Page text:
Grand Designs Australia: Into the wild

Grand Designs Australia: Into the wild
Universal Magazines
By

Nestled within a native landscape lies an architectural marvel hidden
Our house is unique as there is nothing else like it around. Streetscape is normally important to the architectural design of the house, but we have chosen to hide the house and create a sanctuary, while still possessing curb appeal
in plain sight

House: Bushland House
Location:Park Orchards, Victoria
Cost:$1.9 million
Date completed: February 2014
Occupying a sizable 2600m² block of land, this residence is a new addition to the Victorian suburb of Park Orchards — but you won’t catch a glimpse of the property from the street. Instead, the home is carefully concealed from peering eyes and takes on a chameleon-like persona by blending into the surrounding landscape. In a world where privacy is rapidly dwindling, a home protected by trees, plants and earth is its very own peaceful abode.

In June 2010, builder–owner Spence Thomson and his wife Kerrie Charter purchased a gargantuan block of land which was filled with trees and a brick home built in the 1960s. The saving grace of the property was admittedly the 11m x 6m in-ground pool which survived the renovation and now calls itself a major feature of the current home. “Our brief to Ramon Pleysier (Pleysier Perkins architect) was to design a rammed-earth wall in front of the pool to act as a fence and to completely hide the house from the street,” says Spence. “We wanted to create curiosity and mystery to passersby and privacy while in the pool area.” As an architect, co-worker and long-time friend of Spence’s, Ramon was an obvious choice to spearhead the creation of the new home. “Ramon had free reign to come up with the design that he did,” says Spence. “He made fantastic use of our northern orientation to the front of the house, creating sun protection during summer and sunlight in winter.”

Building a new home is a personal experience, and using trades who double as close friends can make the journey that little bit easier. “When building the house, 90 per cent of the trades were friends I have worked with for years,” informs Spence. “Everyone worked well together, and are all very good at what they do.”

Generous in character and size, the requirements for the build included four bedrooms and bathrooms, a home office, media room, two lounge and dining areas, two kitchens, an 800-bottle wine cellar, four-car garage, workshop and a self-contained studio area for Spence’s parents. “We had to have a design we could build in two stages,” continues Spence. “The idea was to live in the old house while we built the garage area with a studio apartment on top.”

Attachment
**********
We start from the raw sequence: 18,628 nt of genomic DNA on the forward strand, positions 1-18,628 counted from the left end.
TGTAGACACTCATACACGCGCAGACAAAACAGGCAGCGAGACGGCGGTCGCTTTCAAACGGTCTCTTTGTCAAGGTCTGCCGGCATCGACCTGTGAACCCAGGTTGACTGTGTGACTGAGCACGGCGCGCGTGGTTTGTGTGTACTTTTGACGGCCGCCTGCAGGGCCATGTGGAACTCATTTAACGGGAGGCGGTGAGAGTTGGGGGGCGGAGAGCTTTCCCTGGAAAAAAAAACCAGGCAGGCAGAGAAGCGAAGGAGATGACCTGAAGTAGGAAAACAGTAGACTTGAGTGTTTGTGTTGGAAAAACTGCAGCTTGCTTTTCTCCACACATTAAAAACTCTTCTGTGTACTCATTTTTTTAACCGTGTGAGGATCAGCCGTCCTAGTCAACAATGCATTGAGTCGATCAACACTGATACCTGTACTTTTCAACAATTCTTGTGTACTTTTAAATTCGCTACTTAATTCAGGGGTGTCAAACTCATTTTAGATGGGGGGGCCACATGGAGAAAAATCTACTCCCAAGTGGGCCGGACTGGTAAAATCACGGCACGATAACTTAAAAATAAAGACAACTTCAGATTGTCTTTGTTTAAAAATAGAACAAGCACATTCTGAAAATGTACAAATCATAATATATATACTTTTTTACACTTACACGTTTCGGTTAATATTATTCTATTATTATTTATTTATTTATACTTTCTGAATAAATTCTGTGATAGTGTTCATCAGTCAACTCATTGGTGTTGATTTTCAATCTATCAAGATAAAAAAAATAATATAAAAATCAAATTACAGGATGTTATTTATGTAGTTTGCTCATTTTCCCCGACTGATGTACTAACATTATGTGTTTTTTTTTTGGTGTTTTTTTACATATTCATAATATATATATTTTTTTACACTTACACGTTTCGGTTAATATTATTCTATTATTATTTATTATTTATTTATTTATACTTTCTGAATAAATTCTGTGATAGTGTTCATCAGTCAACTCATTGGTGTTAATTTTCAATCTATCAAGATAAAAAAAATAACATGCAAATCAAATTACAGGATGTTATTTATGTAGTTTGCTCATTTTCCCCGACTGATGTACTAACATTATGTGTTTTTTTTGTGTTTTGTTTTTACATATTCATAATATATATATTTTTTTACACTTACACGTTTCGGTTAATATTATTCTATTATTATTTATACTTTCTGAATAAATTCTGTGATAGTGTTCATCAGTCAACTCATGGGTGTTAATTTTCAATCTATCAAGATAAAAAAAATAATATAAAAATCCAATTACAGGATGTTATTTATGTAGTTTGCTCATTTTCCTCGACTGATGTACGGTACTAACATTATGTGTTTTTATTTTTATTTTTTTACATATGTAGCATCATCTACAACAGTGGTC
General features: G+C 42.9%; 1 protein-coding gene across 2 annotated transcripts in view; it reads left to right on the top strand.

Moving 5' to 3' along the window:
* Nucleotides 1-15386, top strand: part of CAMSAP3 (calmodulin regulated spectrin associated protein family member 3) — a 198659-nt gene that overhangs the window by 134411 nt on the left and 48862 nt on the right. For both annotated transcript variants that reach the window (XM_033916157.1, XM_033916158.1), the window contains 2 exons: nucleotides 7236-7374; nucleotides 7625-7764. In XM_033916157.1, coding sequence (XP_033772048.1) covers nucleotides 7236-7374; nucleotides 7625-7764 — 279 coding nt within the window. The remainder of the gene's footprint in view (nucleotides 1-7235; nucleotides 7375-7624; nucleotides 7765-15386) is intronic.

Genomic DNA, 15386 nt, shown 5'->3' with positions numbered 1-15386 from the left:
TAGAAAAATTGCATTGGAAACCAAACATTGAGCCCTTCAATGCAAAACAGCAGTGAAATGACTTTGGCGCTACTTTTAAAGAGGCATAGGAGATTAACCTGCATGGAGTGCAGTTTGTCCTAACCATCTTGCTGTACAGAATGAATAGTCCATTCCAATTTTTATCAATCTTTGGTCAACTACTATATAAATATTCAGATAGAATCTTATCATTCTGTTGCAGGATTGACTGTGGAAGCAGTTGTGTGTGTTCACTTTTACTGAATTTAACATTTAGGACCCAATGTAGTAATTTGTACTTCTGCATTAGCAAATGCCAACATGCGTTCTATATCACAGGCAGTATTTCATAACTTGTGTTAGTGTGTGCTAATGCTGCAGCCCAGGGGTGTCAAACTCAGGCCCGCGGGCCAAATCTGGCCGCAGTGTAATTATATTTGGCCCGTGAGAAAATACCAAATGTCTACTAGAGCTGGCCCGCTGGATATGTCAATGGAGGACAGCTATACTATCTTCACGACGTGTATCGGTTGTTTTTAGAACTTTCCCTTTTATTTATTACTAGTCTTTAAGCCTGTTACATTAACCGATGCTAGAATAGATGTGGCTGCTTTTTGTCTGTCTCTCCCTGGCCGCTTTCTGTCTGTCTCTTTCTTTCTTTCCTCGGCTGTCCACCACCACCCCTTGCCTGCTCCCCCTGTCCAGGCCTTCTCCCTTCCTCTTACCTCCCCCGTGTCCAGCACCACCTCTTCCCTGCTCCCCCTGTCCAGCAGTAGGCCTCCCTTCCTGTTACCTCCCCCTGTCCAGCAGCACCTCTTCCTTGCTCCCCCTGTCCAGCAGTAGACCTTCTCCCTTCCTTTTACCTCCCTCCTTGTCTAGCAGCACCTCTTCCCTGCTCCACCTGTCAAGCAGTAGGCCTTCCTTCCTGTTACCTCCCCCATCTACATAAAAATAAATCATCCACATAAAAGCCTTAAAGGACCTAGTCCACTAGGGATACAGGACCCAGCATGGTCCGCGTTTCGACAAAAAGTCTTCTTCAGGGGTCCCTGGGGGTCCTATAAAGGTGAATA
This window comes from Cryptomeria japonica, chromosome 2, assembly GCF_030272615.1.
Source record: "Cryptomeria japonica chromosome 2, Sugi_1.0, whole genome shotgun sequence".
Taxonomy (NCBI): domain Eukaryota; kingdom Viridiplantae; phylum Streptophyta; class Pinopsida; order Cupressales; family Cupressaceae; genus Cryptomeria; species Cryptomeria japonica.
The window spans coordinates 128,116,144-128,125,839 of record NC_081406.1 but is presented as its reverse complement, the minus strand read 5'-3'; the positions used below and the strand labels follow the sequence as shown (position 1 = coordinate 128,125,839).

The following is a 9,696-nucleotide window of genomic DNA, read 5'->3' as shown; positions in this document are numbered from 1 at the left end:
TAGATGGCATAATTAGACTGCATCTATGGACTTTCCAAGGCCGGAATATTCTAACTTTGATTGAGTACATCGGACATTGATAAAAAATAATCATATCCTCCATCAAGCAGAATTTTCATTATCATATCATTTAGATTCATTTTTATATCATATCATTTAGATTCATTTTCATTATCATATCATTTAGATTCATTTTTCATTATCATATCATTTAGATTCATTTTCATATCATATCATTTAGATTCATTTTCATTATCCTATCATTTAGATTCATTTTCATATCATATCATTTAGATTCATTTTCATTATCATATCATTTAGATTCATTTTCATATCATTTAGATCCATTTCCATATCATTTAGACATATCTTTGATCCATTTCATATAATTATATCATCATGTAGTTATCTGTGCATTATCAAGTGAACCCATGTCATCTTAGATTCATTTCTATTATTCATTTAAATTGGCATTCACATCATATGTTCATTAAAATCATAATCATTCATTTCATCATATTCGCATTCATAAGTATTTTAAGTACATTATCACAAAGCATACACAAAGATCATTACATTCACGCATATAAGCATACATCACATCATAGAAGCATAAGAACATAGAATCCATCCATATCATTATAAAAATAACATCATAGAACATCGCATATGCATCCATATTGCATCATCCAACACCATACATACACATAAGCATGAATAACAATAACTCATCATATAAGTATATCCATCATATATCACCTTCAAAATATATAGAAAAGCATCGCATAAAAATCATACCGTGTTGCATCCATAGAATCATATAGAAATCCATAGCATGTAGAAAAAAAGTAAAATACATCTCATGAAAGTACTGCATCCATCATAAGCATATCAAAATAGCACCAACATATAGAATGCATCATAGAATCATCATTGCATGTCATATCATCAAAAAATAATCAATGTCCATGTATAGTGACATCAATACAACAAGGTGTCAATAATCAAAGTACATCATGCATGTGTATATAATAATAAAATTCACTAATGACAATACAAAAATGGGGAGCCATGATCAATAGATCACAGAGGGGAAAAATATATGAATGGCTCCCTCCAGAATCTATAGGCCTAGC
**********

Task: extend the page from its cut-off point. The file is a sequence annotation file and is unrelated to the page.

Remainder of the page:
From day one, stormwater and septic tank issues presented themselves as major obstacles that were not only inconvenient, but expensive to rectify. “We had major problems with stormwater overflow from the property behind us,” says Spence. “Every time it would rain, we would have a river flowing down the side of the house. We installed large concrete pits, huge pipes and drains everywhere. In Park Orchards, few houses are connected to the mains sewer,” explains Spence. “Our option was to put in a sewerage treatment plant and remove the old septic.”

To address sustainability, the couple installed foam NRG Greenboard for its thermal and fire properties, along with wall and sub-floor insulation, double-glazed windows and double-thickness roofing insulation to ensure the home remains a constant temperature. A 5kW solar system was also placed on the roof.

In keeping with the theme of its natural surroundings, timber, rammed earth and sustainable materials were selected to weave throughout the property. “We wanted a design you could look at in 40 years and not change a thing,” says Spence. “We have planted more than 3000 different native species and we love the colours of the foliage, the privacy it gives us and the wildlife it sustains.”

From the timeless design to the modernist architecture, this home is a hidden delight, enjoyed by all who can count themselves lucky enough to dwell within its embrace.

For more information, visit the Pleysier Perkins website. 

Photography by Brendan Finn



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Publish at: , last modify at: 23/03/2018

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